There an interesting tendency among application developers that I’ve been observing since I started to work more closer on infrastructure projects. If application developers see a “non-critical” CI/CD job fail and they don’t know how to fix it they either ignore it as long as they can or even worse they immediately disable it to unblock themselves. To be fair that behavior is totally understandable since most application developers are constantly dealing with product initiatives and product deadlines. I remember in one occasion a few of our teams disabled some of our security jobs because they didn’t have the bandwidth to update their projects’ dependencies. That’s a dangerous behavior and that’s where compliance frameworks can save you. As the name indicates, the beauty of compliance frameworks is that nobody has permission to modify the compliance configuration and compliance jobs except for a handful of people on the infrastructure team. Eventually, all of your critical jobs including security, quality, testing, SOX, and QA jobs should be moved to compliance frameworks meaning that if you’re using a standard pipeline you don’t have permission to disable dependency or security checks in your repository. Just to clarify, you might only want to be strict about your critical jobs other steps in your pipelines should be fully customizable.


Now you have all the newly redesigned, standardized, and consistent pipelines, how do you actually migrate over to these pipelines without making a huge disruption? The short answer is it depends on your company and companies do the migration process differently but I think normally there are two main approaches. Let me use an analogy to explain these approaches. Let’s say your AC is broken, what do you do? Do you call some technicians? Or do you do that yourself with some help from your family members or your friends? if you fix that by yourself it will be cheaper but very time-consuming. The AC unit is heavy so you definitely need one or two people to help you. Since you’re not an expert it’s possible that you would make some mistakes along the way. On the other hand, if you call some technicians it will be more expensive but they will do it quickly and they will bring all the required tools and extra workers if needed. Plus since they’re subject-matter experts and have fixed hundreds of AC units before most likely they won’t make any mistakes. I think you got the idea here. If you have enough resources on your infrastructure team or you can afford hiring contractors it will make a lot of sense to use your subject-matter experts rather than delegating the migration process to the team themselves. At one of my previous jobs, we didn’t have enough resources on our infrastructure team and we didn’t have the budget to hire contractors so we documented all the steps thoroughly then we ask each and every team to do the migrations themselves. We had a few hundred active repositories with many excited and committed engineers. In addition, we had product managers agreed to give engineers more bandwidth to work on the pipelines instead of product initiatives. Since everyone was onboard we estimated that the whole migration process would probably take around 12 months. To me, it was an ambiguous goal but totally doable. However, a few months into the process we realized things were not moving as fast as we thought. Although all the steps were documented engineers were struggling. You might ask why? Exactly like the AC analogy those engineers weren’t subject-matter experts. If something went wrong they didn’t know how to troubleshoot that and they had to ask our subject-matter experts on our infrastructure team. As a result of that, a year and a half later we had an overwhelmed infrastructure team and a bunch of frustrated engineers, and the migration process became super slow and sort of halted. The sad part is although management was unhappy but didn’t provide any solutions. Three years later we only had 65% of our repositories migrated over and I think probably it’d take two more years for the company to be completely off of the latency pipelines. The lesson here is if you can afford to build an army of technicians that can go into each and every project and update the pipelines do it and don’t hesitate trust me it’s totally worth it just don’t forget to document everything for your application developers so that they can debug feature issues easier.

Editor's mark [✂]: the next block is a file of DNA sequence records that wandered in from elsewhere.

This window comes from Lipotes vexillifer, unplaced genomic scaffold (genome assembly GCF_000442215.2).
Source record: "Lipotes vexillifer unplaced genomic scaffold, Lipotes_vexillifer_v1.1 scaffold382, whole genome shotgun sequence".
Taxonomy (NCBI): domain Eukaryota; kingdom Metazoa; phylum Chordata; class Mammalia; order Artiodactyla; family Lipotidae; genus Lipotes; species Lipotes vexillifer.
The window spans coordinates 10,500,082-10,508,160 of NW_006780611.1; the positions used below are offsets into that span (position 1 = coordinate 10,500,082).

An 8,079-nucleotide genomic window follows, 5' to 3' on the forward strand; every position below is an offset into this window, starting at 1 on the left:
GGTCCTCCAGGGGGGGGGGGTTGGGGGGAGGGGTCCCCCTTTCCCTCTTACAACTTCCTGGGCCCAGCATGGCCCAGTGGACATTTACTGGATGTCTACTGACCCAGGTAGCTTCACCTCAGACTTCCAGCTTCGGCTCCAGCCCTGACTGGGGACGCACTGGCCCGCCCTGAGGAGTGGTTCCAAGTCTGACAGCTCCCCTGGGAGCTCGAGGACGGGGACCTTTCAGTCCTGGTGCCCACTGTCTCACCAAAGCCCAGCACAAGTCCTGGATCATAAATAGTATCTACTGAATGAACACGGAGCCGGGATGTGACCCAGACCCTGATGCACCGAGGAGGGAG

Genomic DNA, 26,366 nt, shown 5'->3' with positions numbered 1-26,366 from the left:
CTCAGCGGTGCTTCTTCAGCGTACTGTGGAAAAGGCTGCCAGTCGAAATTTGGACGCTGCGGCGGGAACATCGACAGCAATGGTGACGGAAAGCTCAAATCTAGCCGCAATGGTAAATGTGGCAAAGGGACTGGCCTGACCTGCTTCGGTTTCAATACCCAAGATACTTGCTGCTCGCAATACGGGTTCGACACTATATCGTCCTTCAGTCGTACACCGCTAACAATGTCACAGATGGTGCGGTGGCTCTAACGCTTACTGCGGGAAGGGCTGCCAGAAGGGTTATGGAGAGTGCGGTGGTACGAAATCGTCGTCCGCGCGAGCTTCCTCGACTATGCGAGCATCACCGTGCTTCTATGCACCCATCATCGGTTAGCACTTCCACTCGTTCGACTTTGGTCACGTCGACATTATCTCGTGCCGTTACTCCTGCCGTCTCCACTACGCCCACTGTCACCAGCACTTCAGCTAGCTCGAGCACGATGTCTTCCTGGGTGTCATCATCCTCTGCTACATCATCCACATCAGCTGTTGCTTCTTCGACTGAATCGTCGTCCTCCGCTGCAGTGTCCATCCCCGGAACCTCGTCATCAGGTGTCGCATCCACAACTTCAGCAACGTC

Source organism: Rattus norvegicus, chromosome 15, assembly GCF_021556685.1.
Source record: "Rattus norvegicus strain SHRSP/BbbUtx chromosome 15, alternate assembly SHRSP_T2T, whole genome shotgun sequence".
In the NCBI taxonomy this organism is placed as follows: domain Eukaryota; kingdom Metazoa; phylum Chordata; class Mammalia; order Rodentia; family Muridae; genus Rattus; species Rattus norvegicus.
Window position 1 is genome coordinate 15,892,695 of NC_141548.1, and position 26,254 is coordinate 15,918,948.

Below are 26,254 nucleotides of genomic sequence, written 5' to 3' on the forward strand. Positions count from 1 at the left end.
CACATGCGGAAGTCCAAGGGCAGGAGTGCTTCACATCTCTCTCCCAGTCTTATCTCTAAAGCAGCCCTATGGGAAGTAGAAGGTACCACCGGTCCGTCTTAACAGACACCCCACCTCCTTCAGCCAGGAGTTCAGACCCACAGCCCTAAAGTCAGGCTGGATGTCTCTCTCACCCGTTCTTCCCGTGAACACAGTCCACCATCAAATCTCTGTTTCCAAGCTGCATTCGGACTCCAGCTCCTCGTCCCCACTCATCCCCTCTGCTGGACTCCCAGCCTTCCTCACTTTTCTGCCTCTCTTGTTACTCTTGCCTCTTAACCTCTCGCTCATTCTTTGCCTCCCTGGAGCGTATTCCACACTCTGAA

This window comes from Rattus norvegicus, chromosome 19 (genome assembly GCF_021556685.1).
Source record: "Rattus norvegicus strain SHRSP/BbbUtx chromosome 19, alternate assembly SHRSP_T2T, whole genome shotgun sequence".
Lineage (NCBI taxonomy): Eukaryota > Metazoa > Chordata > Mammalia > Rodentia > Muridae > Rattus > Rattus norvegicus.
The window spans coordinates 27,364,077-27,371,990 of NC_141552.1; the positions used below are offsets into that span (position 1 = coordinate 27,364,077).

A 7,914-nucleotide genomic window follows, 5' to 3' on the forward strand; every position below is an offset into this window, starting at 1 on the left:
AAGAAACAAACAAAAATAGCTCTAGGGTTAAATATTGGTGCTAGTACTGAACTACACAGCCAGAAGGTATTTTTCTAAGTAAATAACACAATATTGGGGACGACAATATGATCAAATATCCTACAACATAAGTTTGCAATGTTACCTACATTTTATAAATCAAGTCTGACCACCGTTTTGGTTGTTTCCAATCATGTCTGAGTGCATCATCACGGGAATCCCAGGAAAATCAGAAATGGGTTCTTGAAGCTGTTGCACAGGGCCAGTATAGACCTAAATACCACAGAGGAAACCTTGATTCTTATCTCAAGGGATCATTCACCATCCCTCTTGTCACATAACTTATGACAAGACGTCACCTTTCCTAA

I cannot emphasize enough that having robust CI/CD pipelines is greatly beneficial. It can significantly improve your velocity, productivity, and number and frequency of releases. If you have a distributed system it can bring you consistency in your microservices and your infrastructure. It can also help you to be more disciplined by providing compliances to make sure everything is up to your security and quality standards. I understand that it’s not a trivial task having robust pipelines could be very involving from designing to maintaining to doing the actual migrations all these steps require proper planning and resources. I hope sharing my experience would help you to be better prepared for the challenges.